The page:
Matt Umbro – Search Engine Land News On Search Engines, Search Engine Optimization (SEO) & Search Engine Marketing (SEM) Fri, 04 Aug 2017 13:55:35 +0000 en-US hourly 1 How to effectively segment accounts with multiple locations /effectively-segment-accounts-multiple-locations-279861 Fri, 04 Aug 2017 13:55:35 +0000 http:/?p=279861 What's the best account structure for multilocation business advertisers? Columnist Matt Umbro shares some setups that allow you to easily view performance by location for efficient management and reporting.

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One of the more challenging yet often overlooked aspects of PPC management is how to run accounts with multiple locations. For example, you may be advertising for a company that has franchises throughout the country (such as a Macy’s or REI) or a branch of locations unique to a region (e.g., Shaw’s grocery stores in the northeast US). Creating the right account structure is critical for any account, but when advertising for multiple locations, it becomes that much more crucial for long-term management.

In this post, I’ll speak to the various account breakout options for multilocation businesses while detailing the pros and cons of each. It’s important that you can easily segment performance by location. Clients will ask questions such as:

  • Which locations are performing the best? The worst?
  • Which locations need more budget? Less budget?
  • Which keywords/audiences are working well by location?
  • What does the competitive landscape look like in X location?

As management progresses, you can’t be spending hours on reporting. Your account structure needs to be set up in a way that allows you to easily view performance by location and, in turn, share this information with clients. It might not be as big a deal when managing five locations, but when that number increases exponentially, a poor structure will force you to spend your valuable time inefficiently.

Let’s discuss the various account setups.

One account with location-based campaigns

Separating campaigns by location in one account is my preferred method of management. For example, if I’m bidding on the same keywords in two locations, instead of targeting both in the same campaign, I’ll create two campaigns. Let’s say I’m advertising for a roofing company that has locations in 35 states. For each location, we only want to target 20 miles around each storefront, because that is as far as we’re willing to travel. The campaign breakout may look something like this:

Locations example

Campaigns segmented by location

Notice how each location has three different campaign types. Not only are we breaking out campaigns by location, but we can easily distinguish between brand, non-brand and remarketing performance. If we want to see the aggregate performance by location, we can create labels. For example, we can create a label called “Newton, MA” and filter performance.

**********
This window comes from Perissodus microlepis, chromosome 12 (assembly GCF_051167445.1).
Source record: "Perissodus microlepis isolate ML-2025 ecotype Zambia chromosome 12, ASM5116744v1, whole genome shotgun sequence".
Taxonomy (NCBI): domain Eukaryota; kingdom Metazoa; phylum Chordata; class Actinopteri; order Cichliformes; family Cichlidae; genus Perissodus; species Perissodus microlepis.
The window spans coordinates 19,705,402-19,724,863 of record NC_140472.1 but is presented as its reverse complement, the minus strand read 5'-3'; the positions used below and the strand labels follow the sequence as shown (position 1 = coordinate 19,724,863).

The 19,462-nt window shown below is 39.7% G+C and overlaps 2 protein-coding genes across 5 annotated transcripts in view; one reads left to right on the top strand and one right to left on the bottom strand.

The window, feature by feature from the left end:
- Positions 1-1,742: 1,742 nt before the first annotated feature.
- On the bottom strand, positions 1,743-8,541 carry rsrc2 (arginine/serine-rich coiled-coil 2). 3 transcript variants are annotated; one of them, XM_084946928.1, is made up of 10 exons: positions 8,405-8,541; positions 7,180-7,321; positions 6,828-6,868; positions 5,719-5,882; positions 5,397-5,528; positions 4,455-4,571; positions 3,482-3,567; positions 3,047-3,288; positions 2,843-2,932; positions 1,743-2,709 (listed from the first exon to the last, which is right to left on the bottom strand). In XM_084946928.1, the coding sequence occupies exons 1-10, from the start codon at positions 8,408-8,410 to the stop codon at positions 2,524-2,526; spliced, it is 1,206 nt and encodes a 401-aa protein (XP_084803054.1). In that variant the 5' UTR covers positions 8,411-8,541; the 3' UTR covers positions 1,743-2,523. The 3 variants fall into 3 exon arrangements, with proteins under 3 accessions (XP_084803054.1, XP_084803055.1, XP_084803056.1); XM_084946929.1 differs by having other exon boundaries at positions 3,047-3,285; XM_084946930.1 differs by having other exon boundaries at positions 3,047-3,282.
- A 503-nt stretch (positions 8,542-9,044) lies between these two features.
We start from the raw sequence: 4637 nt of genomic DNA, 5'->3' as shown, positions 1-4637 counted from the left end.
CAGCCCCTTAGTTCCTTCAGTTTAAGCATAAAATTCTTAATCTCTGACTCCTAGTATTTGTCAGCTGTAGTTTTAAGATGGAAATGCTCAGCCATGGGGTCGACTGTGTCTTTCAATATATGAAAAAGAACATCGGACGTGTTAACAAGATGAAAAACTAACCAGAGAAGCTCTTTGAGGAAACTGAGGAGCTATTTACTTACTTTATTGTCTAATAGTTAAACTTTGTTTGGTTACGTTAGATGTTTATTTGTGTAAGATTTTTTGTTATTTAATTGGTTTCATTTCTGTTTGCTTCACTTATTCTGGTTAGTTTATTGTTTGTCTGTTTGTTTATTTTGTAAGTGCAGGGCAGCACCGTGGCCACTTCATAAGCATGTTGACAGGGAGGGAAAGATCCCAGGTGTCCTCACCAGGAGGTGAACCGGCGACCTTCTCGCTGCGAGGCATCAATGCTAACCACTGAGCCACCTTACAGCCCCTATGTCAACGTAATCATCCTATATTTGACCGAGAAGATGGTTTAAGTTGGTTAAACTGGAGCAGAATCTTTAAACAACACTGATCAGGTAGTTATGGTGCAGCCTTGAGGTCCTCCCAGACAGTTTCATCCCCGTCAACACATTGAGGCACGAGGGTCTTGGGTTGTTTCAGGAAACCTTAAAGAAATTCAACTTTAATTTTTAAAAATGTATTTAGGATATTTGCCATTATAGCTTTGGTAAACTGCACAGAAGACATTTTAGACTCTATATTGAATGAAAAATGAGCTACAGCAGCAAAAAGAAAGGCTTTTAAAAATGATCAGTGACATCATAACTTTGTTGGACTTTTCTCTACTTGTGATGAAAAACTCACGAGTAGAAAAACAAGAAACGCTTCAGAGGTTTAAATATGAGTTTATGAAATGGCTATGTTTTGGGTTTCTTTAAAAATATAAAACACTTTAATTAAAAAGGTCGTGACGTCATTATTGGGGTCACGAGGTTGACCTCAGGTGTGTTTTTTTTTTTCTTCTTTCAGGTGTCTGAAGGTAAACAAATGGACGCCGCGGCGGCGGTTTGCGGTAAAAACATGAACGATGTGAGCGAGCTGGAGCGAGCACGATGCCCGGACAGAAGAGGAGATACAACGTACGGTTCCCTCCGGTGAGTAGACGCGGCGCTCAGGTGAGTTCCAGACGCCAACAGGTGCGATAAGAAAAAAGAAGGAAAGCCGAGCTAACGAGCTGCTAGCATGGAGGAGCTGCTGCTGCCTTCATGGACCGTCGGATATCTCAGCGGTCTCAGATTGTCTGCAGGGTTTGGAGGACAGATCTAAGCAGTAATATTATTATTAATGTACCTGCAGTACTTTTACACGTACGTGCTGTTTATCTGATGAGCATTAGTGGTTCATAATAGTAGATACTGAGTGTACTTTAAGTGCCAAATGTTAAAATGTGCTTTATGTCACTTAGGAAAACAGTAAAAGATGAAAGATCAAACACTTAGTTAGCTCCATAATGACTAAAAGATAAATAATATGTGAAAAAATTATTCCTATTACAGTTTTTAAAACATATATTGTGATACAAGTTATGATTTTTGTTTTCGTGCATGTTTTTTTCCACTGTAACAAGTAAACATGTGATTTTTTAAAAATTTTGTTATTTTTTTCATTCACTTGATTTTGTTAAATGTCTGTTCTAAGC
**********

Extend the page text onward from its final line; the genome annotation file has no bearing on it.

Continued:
This breakout has a slew of other benefits, including the ability to:

  • utilize location-specific keywords.
  • write location-specific ad copy.
  • create location-specific ad extensions (such as call extensions).

It’s not so much that you can’t take these actions if you don’t segment your account this way, it’s that management and reporting are going to be that much more difficult. It may take more time in the short term to set up the account in this way, but you will save yourself a lot of stress in the long run.

Whenever you want to add new keywords and copy across all campaigns, you can easily upload through AdWords Editor. Furthermore, you have a template for future locations. If the company opens another location in Plymouth, MA, you only have to copy the three campaign types, change the location and update the location-based keywords and copy.

The negative side of this account structure is the potential for many campaigns — sometimes in the hundreds. Even though the structure is sound, it’s time-consuming to make optimizations across all campaigns on a consistent basis. You can set up automated rules and scripts to help with management, but you’ll need to prioritize which campaigns get the most attention.

One account with general campaigns

This structure lumps multiple locations into individual campaigns. We can still segment locations and adjust bid modifiers per location, but the same set of keywords, ads and settings are used throughout. As an example, our non-brand roofing campaign will target all 20-mile radii around each of our locations. We may bid up 20 percent in Newton, MA, but the same ad copy will show in Newton as it would in Ipswich, MA.

Though day-to-day management might be more efficient because there will be fewer campaigns, we lose our ability to easily evaluate how various keywords and ads are performing per location.

AdWords map

Targeting a 20-mile radius around Waltham, MA

We could still create location-specific ad groups with location-specific copy, but we would potentially have hundreds of ad groups within one campaign, which isn’t ideal. You would also need to have a general ad group with roofing keywords that includes all of the locations as negative keywords. For example, if someone searches for “roofers in newton,” you would have to include “newton” as a negative keyword in the general roofing ad group to ensure the query triggers the right keyword (and ad). You can also use ad customizers to showcase the user’s location in the ad, but this particular ad won’t always show, as you need to have at least one static ad in every ad group.

Though this strategy isn’t my first choice, it may make sense in a few scenarios. If you only have a few locations (let’s say fewer than 10), it’s not as cumbersome to segment performance by location. You may also have a smaller budget, which actually makes it counterintuitive to segment so granularly. In other words, the individual budgets per location would be so small that you would potentially lose impressions because budgets weren’t high enough.

Finally, the traffic might not be there to warrant a more granular breakout. If you have five locations in southeast Idaho, there may not be a huge impression share, thus allowing for a simpler structure.